# [BioC] limma

Claire Vandiedonck vandiedo at well.ox.ac.uk
Wed Jul 22 19:58:02 CEST 2009

```Hi everyone,

I am not a statistician, so please forgive me if my question is trivial.
I have some difficulties with the factorial design in limma with 2
factors with 2 and 3 levels respectively.

Say the two factors are "Treatment" and "Source", with respectively two
and three levels:
>Treatment
[1] No  No  No  Yes Yes Yes No  No  No  Yes Yes Yes No  No  No  Yes Yes Yes
Levels: No Yes
> Source
[1] RNA1 RNA1 RNA1 RNA1 RNA1 RNA1 RNA2 RNA2 RNA2 RNA2 RNA2 RNA2 RNA3
RNA3 RNA3 RNA3 RNA3 RNA3
Levels: RNA1 RNA2 RNA3

I have three replicates of each condition per source, hence 18 arrays
(which are Affymetrix).
My target is as follow:
Source Treatment
1    RNA1        No
2    RNA1        No
3    RNA1        No
4    RNA1       Yes
5    RNA1       Yes
6    RNA1       Yes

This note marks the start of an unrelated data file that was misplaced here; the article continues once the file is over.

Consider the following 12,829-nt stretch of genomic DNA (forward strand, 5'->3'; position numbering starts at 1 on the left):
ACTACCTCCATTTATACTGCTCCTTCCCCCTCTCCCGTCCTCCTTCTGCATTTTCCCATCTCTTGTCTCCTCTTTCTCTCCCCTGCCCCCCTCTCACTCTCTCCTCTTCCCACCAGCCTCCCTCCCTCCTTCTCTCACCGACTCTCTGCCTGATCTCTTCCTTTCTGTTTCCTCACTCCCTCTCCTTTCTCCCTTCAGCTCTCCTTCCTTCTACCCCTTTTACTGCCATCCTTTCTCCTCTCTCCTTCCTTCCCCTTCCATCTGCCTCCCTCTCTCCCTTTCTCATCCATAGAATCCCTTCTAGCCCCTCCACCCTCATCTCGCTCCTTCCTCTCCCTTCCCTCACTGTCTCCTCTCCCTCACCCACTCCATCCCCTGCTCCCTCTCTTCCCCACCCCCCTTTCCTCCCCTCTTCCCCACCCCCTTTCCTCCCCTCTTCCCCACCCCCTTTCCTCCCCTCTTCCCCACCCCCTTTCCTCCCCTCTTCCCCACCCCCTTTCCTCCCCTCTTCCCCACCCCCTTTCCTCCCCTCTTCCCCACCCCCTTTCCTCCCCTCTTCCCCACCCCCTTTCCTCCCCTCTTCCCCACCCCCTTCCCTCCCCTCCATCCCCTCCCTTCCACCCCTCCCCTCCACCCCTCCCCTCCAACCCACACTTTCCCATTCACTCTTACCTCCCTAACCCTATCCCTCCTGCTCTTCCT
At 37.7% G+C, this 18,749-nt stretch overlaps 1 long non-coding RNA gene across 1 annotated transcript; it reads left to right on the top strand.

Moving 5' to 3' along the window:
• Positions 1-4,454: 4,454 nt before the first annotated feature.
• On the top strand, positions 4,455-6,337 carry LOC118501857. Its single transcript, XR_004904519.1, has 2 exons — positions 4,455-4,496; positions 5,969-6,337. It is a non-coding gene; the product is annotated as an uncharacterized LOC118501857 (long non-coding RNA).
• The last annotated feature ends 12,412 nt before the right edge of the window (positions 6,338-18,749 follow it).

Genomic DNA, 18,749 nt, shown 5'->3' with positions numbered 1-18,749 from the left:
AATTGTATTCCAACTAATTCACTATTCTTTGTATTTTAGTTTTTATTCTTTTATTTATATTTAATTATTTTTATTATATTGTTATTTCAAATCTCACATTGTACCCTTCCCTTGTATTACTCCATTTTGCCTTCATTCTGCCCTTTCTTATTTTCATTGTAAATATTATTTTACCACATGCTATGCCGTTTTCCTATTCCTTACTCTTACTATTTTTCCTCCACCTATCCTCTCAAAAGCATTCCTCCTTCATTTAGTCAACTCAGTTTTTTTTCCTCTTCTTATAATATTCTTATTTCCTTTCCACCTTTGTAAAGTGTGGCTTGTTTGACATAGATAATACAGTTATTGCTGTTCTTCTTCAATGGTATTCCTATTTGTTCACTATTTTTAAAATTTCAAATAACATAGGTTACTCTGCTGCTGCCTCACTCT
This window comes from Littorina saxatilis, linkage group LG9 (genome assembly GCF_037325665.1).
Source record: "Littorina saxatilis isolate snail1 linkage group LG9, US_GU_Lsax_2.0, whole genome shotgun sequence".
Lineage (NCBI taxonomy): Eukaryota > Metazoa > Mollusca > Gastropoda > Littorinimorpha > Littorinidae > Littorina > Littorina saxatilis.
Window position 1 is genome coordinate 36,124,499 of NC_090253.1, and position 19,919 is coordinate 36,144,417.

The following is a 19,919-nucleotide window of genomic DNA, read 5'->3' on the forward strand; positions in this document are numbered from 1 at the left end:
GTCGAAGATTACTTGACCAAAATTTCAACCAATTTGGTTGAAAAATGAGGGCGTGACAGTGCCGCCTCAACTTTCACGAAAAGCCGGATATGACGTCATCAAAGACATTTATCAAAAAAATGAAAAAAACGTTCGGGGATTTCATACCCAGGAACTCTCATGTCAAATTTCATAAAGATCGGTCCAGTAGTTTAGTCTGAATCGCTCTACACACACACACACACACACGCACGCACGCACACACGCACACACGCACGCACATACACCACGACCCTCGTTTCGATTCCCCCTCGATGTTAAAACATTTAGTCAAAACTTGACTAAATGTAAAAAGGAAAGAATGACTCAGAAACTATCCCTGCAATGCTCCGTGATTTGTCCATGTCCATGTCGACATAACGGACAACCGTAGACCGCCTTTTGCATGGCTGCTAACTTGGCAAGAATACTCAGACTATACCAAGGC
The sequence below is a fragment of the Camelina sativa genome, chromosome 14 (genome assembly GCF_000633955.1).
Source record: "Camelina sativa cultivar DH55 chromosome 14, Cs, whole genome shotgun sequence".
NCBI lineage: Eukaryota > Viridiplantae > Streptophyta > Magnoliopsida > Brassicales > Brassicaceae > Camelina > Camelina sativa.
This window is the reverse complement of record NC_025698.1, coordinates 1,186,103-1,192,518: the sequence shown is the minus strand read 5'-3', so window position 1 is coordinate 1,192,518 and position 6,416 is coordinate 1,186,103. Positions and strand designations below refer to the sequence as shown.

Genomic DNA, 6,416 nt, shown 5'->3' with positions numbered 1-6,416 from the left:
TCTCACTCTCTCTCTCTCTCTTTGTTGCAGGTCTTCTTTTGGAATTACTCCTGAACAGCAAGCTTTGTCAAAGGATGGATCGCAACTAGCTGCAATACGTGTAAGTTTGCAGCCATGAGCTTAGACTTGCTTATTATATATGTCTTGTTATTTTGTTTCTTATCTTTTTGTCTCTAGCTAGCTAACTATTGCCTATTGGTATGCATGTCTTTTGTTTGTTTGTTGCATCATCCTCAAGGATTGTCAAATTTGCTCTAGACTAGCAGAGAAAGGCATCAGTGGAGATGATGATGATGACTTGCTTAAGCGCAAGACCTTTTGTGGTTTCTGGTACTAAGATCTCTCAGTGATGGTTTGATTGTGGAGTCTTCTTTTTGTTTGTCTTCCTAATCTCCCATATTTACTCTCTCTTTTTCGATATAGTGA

7    RNA2        No
8    RNA2        No
9    RNA2        No
10   RNA2       Yes
11   RNA2       Yes
12   RNA2       Yes
13   RNA3        No
14   RNA3        No
15   RNA3        No
16   RNA3       Yes
17   RNA3       Yes
18   RNA3       Yes

I create the following design matrix:
design <- model.matrix(~0+Treatment*Source)

and apply the linear model:
fit <- lmFit(data, designl)

But then I fail in making the contrasts. I only manage to get pairwise
effects, while I would like the following three effects: main effect of
the treatment, main effect of the source, interaction between effect and
source. Could any one help me please?

Alternatively, I used the group parametrization approach with one factor
with 6 levels corresponding to my 6 combinations. This way, I managed to
extract each of my contrasts of interest, but I would really like to
understand how to use limma in a more classical statistical way, like in
a two-way anova. Any help would be very much appreciated as my data are
susceptible to get more complicated with additional treatments and even
paired samples. Many thanks in advance.

BW

Claire

--
Claire Vandiedonck, PhD
Post-doctoral scientist
Wellcome Trust Centre for Human Genetics
Oxford University
Roosevelt Drive
Oxford, OX3 7BN
office: +44(0)1865 287 829
lab: +44(0)1865 287 531
mail: vandiedo at well.ox.ac.uk

```